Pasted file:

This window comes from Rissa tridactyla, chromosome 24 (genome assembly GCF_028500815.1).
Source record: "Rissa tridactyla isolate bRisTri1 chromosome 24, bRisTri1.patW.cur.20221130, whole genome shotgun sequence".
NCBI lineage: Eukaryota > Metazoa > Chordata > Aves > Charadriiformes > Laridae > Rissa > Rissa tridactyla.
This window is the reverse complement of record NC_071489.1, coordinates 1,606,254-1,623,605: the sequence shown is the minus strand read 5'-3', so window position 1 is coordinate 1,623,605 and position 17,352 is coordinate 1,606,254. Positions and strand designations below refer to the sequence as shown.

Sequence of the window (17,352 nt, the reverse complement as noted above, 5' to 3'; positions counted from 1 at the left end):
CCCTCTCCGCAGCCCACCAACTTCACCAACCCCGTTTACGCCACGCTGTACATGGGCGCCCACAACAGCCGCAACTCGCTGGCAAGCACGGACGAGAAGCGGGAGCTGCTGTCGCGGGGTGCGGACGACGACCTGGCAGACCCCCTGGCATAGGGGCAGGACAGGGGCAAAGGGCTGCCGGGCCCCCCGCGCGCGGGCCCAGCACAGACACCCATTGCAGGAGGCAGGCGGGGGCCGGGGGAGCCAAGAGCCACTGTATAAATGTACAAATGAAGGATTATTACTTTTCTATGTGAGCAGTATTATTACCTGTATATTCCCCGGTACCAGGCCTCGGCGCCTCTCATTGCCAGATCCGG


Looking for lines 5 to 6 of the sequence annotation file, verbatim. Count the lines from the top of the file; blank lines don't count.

Sequence of the window (17,352 nt, the reverse complement as noted above, 5' to 3'; positions counted from 1 at the left end):
CCCTCTCCGCAGCCCACCAACTTCACCAACCCCGTTTACGCCACGCTGTACATGGGCGCCCACAACAGCCGCAACTCGCTGGCAAGCACGGACGAGAAGCGGGAGCTGCTGTCGCGGGGTGCGGACGACGACCTGGCAGACCCCCTGGCATAGGGGCAGGACAGGGGCAAAGGGCTGCCGGGCCCCCCGCGCGCGGGCCCAGCACAGACACCCATTGCAGGAGGCAGGCGGGGGCCGGGGGAGCCAAGAGCCACTGTATAAATGTACAAATGAAGGATTATTACTTTTCTATGTGAGCAGTATTATTACCTGTATATTCCCCGGTACCAGGCCTCGGCGCCTCTCATTGCCAGATCCGG